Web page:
At parties with other young Catholics, I was more interested in the young men because they shared my values, but I played the same chair game because it is bad behavior on the part of a guest to talk only to the man in the room one finds most handsome. By sitting, I was able to talk to men and women alike. Meanwhile, yes, I could sit back and observe which young women were trotting along after which young men, and which young men were trotting along after which young ladies. I will also add that the young men trotted after were usually the ones who seemed like they were having a good time, not the ones who refused to speak. Sometimes the loud happy men were the ugliest in the room, but they were thronged with women, because fun is more attractive than dull. I also noted that many times, the women busy flirting with the hottest man in the room were completely ignorant of the men who were showing interest in them. If they had been sitting and talking with anyone, those men would actually have had more of a chance.

Shyness may be felt by anyone, but shy behavior is neither alluring nor special, it is annoying. A shy little kid who hides behind her mom is less fun to talk with than a happy little girl who is actually willing to tell you how old she is. A non-conversant teenager is less pleasant than a teenager willing to share stories of high school life. A adult who mutters monosyllables is a burden, while an adult willing to make polite conversation is a pleasure. Shyness is also an emotion most people overcome when they really care about something. I have seen many a pert young lady throw herself at a disinterested young man with the excuse, "But he's shy! He needs encouragement!" only to later observe the shy young man bring a gorgeous, brilliant date to the next party. I've shaken the clammy, trembling hands of awkward scientists married to delightful wives they wooed and won in college. The scientists need 3 beers before they can make easy conversation with even their old, dear male friends, but when they managed somehow to approach women they really found smart and attractive. They also managed to approach committees for jobs and give daily lectures to students. Shyness can be mistaken for a superior attitude.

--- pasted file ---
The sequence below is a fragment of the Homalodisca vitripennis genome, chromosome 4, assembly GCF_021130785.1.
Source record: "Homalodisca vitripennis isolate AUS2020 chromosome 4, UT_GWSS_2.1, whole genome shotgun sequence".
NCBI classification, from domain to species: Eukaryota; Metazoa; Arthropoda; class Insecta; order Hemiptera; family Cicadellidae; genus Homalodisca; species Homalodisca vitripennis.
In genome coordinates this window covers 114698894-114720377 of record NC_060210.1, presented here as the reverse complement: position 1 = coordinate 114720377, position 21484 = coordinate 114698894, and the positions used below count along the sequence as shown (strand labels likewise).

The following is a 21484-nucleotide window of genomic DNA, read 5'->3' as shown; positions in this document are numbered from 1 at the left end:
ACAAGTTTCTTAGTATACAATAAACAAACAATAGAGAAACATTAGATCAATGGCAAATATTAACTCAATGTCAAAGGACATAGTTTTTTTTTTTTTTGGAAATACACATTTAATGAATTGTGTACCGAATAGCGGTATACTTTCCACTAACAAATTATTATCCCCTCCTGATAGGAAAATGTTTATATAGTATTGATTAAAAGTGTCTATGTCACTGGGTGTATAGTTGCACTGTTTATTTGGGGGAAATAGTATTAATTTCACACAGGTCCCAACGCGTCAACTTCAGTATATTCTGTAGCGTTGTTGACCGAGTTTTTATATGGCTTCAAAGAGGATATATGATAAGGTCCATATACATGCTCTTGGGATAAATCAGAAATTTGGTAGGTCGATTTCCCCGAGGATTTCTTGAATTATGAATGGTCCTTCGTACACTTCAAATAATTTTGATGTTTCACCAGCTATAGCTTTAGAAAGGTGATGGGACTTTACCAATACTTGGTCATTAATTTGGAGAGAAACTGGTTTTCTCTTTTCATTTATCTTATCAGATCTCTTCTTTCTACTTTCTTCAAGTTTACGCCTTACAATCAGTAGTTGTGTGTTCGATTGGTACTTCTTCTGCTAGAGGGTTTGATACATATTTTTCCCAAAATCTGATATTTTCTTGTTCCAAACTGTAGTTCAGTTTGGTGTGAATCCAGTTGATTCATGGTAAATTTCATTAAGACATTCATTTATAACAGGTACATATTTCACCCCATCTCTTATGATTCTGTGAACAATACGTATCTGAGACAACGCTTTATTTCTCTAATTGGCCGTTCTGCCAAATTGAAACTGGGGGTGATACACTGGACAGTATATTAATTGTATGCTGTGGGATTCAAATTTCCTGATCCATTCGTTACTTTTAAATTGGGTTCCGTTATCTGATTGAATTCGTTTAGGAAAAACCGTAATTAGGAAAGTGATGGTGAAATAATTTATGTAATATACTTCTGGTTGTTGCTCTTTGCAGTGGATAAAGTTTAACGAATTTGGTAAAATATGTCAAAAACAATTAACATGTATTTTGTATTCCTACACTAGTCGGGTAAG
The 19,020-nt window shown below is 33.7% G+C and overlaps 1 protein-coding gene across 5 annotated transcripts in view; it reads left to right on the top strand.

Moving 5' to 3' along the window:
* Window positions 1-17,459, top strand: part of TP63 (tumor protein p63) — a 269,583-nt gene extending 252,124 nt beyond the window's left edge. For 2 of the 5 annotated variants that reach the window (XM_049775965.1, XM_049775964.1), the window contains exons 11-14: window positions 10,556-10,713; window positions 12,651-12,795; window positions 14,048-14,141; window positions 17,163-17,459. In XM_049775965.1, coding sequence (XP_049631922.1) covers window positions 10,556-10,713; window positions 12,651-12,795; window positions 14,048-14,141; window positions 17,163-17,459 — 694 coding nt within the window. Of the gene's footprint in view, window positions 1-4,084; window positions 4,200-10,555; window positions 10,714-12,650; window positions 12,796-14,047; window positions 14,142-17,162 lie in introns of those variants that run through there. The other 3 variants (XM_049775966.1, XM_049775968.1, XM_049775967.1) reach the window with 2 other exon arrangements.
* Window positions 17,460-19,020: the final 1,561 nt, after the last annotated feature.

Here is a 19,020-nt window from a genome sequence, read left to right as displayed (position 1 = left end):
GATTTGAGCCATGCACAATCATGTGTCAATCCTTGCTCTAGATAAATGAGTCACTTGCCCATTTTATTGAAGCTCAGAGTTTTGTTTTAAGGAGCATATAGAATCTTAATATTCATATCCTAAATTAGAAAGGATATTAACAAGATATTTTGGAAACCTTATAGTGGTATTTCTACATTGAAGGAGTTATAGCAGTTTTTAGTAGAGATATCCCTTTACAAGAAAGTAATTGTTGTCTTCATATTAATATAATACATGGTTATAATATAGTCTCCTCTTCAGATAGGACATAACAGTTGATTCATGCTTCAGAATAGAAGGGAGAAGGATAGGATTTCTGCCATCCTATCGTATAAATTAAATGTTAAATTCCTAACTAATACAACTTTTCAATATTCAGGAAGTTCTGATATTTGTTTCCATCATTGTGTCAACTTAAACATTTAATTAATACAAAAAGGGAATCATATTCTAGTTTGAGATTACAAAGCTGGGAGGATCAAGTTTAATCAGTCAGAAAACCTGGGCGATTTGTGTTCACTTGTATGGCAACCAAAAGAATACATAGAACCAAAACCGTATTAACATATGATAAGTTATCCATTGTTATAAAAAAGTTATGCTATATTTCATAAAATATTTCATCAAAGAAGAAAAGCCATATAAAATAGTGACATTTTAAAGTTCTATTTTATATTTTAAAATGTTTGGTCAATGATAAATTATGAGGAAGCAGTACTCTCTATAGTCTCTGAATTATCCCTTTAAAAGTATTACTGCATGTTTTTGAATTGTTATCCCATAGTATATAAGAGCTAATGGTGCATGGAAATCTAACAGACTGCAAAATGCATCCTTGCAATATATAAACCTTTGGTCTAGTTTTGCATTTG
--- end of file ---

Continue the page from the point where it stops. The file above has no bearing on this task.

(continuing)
If a man is burnt out on dating, I recommend he stop for a while. If a man is burnt out on partying, I recommend he stay home. If a man goes to a party, he can play the Comfortable Chair Game too, and if it brings him into conversation with a woman playing the same innocent party game, perhaps, if they hit it off, they may eventually get married and host parties together.

Charming Disarray said...

Well I'm a bit embarrassed to admit that I read the original comment as saying that they had been dating for five years, not four months. It seemed to me that if a guy was going to be scared off by the commitment of a move after five years, then something was really off. Four months is a different story, especially if he is hesitating over it. But that in itself seems like a red flag to me.

I have no problem letting men do the heavy lifting. It certainly gets much easier with practice as long as you're prepared to ignore the ones who aren't willing to lift a finger. This is especially important in the beginning of a relationship. But I do wonder where the cutoff point is, especially considering that many Catholic relationships are long distance and that the intention is to lead towards marriage? Add to that the fact that many of the people who are in these relationships are early in their career as well and do have to think about practical realities like where to find a job, which, considering the economy just about everywhere, is not as simple as sending out applications to wherever you happen to feel like living. And most people don't have thousands of dollars lying around for expensive trips every few months, so the couple will end up not seeing each other. At some point being coy is a luxury that might come at too high of a price.

Men should absolutely do the chasing, but all that chasing has to lead somewhere concrete, and not years and years later. And that concrete thing might be that the girl moves to where he is because she's able to and he's not, and he needs to have the maturity not to be scared off by it. Finding a spouse isn't a game. If a guy doesn't want the girl he's dating to be in the same city as him, maybe he shouldn't be wasting her time at all.

Charming Disarray said...

All of that said, my general principle is that women shouldn't go out of their way or do anything they'll regret if the man turns out to be a jerk. Absolutely let him prove himself and his interest, and be prepared to walk away if he flakes.

Domestic Diva said...